However, this text is not, in our opinion, a model of a national anti-myth or a national counter-myth. Our arguments are: 1) The addresser of the text, its author, associates himself with “our”, not “someone else's” world. (Compare “our king”, “our bread”, “our land”); 2) Its addressee, those to whom this text is addressed, are also “our” people and even, in some ways, “our” Lord God, since he is asked to “save and have mercy” on “our” land. 3) The author would like to restore “our world” in the way it was before the ethnocrashing – the original Scottish world, where “everything <…> is in love, loved”. There is certainly a nostalgic, but also quite “correct” myth: the retro myth of “good old Scotland”.

Conclusion.

Let's sum up some results concerning the theoretical side of the problem and the prospects for its further study.

1. Patriotic national identity is based primarily on the concepts of “homeland” and “people”.

2. Both of these concepts are used in the literature with a significant concretizer – “own (“our”) Homeland” and “your (“our”) people”.

3. The most controversial here: 1) the semantic scope and 2) the emotional and evaluative content of these concepts, and in particular– 3) the volume and evaluability of their concretizer (“our” and its variants).

4. Who, and what kind of  homeland, what kind of people – “our” – just reveal several indicators. 1) Selection of textual realities, significant names, and leitmotif symbols that are put forward in strong textual positions. 2) Including them in the picture of the “own/other” world with the help of the pronominal concretizer “own/our” (in later literature – also “my”).

5. The most complex version of national-patriotic identity is represented by texts embodying counter-myths. The picture of “their” world is seen as if “not their” (or not quite “their”) eyes.

Список литературы / References:
  1. Новикова М. А. Міфи та місія / Новикова М. А. – К.: ДУХ І ЛІТЕРА, 2005. 432 с.
  2. Новикова М.А. Малая Родина, великая Родина (концепты при переводе текстов патриотического дискурса). Патриотический дискурс / Новикова М.А. // Уч.зап. Таврическ. нац. ун-та. – Серия «Филология». – Т.19 (58) – 2006. − № 2. – С. 51-54.
  3. Новикова М.А. Патриотический дискурс: мифы и контр-мифы / Новикова М.А. // Світова література на перехресті культур і цивілізацій. Зб. наук. праць. – Сімферополь : Кримський Архів, 2008. Вип. 1. С. 264-271.
  4. Новикова М.А. Шотландии кровавая луна: Антология шотландской поэзии (с XIII-го века до века XX-го) / Новикова М.А. – Симферополь: СОНАТ; Крымский Архив, 2007. 320 с.
  5. A Companion to Medieval Scottish Poetry / eds. by P. Bawcutt P. and J.H. Williams. Cambridge: D. S. Brewer, 2006. 242 p.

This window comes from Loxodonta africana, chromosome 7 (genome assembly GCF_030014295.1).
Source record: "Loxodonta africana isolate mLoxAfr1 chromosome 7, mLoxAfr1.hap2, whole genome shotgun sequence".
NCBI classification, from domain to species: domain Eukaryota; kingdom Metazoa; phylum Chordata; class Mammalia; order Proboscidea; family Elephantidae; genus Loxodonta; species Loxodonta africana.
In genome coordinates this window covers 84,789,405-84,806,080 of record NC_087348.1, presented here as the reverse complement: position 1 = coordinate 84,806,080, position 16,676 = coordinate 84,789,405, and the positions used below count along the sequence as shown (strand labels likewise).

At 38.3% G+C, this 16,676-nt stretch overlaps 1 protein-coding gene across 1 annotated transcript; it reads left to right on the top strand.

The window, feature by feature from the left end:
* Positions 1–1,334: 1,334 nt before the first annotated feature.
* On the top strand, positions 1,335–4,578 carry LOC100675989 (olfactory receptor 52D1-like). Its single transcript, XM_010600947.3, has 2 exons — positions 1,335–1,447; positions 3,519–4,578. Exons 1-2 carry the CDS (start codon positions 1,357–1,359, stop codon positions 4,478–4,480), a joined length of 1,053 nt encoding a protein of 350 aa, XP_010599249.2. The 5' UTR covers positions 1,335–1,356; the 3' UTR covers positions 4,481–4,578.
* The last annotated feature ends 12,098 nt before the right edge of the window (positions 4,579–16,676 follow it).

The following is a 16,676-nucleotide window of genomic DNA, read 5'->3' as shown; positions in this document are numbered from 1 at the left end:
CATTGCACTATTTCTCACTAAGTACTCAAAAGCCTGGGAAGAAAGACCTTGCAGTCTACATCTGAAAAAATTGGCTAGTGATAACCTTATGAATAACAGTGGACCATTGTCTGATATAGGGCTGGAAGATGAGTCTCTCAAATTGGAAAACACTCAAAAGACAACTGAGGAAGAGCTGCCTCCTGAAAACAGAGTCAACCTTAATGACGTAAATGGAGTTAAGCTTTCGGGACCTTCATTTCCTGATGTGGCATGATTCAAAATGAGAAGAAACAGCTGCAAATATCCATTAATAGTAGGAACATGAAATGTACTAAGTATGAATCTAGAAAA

6. Chambers E.K. The Medieval Stage / Chambers E.K. – London: Oxford University Press, 1903. 214 p.
  7. Crawford R. Scotland’s Books: the Penguin History of Scottish Literature / Crawford R. – London: Penguin, 2007. 830 p. : ill, 1 map, ports.
  8. Early Scottish Literature [Электронный ресурс]. – URL: http://www.arts.gla.ac.uk/STELLA/bibliography/1stsection.html (дата обращения: 14.09.2020)
  9. Fowler А. A History of English Literature / Fowler А. – Harvard: Harvard University Press, 1987. – 395 p.
  10. Gray Douglas. Medieval Scottish Poetry [Электронный ресурс] / Gray Douglas. – URL: http://www.blackwellreference.com/public/tocnode?id=g9781405159630_chunk_g978140515963033 (дата обращения: 14.09.2020)
  11. Hall S.T. The role of medieval Scottish poetry in creating Scottish identity : «textual nationalism» / Hall S.T. Lewiston, N.Y.; Lampeter: Edwin Mellen Press, 2006. 239 p.

Список литературы на английском / References in English:
  1. Novikova M. A. Mifi ta misia [Myths and mission] / Novikova M. A. – K.: DUKH I LITERA, 2005. – 432 p. [in Russian]
  2. Novikova M.A. Malaya Rodina, Velikaya Rodina [Small Motherland, Great Motherland] (concepts in the translation of Patriotic discourse texts). Patriotic discourse / Novikova M.A. // Uch. Zap. Tavrichesky. NATs. UN-TA. – Series "Philology". – Vol. 19(58) – 2006. – No. 2. – P. 51-54. [in Russian]
  3. Novikova M. A. Patrioticheskij diskurs: mify i kontr-mify [Patriotic discourse: myths and counter-myths] / Novikova M. A. // Svitova Literatura na perekhresti Kultury I tsivilizatsiya. ZB. nauk. Prats. – Simferopol: Krimsky Archiv, 2008. – VIP. 1. – P. 264-271. [in Russian]
  4. Novikova M.A. SHotlandii krovavaya luna: Antologiya shotlandskoj poezii (s XIII-go veka do veka XX-go) [Scotland’s blood moon: an anthology of Scottish poetry (from the XIII century to the XX century)] / Novikova M.A. – Simferopol: SONAT; Crimean Archive, 2007. – 320 p. [in Russian]
  5. A Companion to Medieval Scottish Poetry / eds. by P. Bawcutt P. and J.H. Williams. Cambridge: D. S. Brewer, 2006. 242 p.
  6. Chambers E.K. The Medieval Stage / Chambers E.K. – London: Oxford University Press, 1903. 214 p.
  7. Crawford R. Scotland’s Books: the Penguin History of Scottish Literature / Crawford R. – London: Penguin, 2007. 830 p. : ill, 1 map, ports.
  8. Early Scottish Literature [Electronic Resource]. – URL: http://www.arts.gla.ac.uk/STELLA/bibliography/1stsection.html (accessed: 14.09.2020)
  9. Fowler А. A History of English Literature / Fowler А. – Harvard: Harvard University Press, 1987. – 395 p.
  10. Gray Douglas. Medieval Scottish Poetry [Electronic Resource] / Gray Douglas. – URL: http://www.blackwellreference.com/public/tocnode?id=g9781405159630_chunk_g978140515963033 (accessed: 14.09.2020)
  11. Hall S.T. The role of medieval Scottish poetry in creating Scottish identity : «textual nationalism» / Hall S.T. Lewiston, N.Y.; Lampeter: Edwin Mellen Press, 2006. 239 p.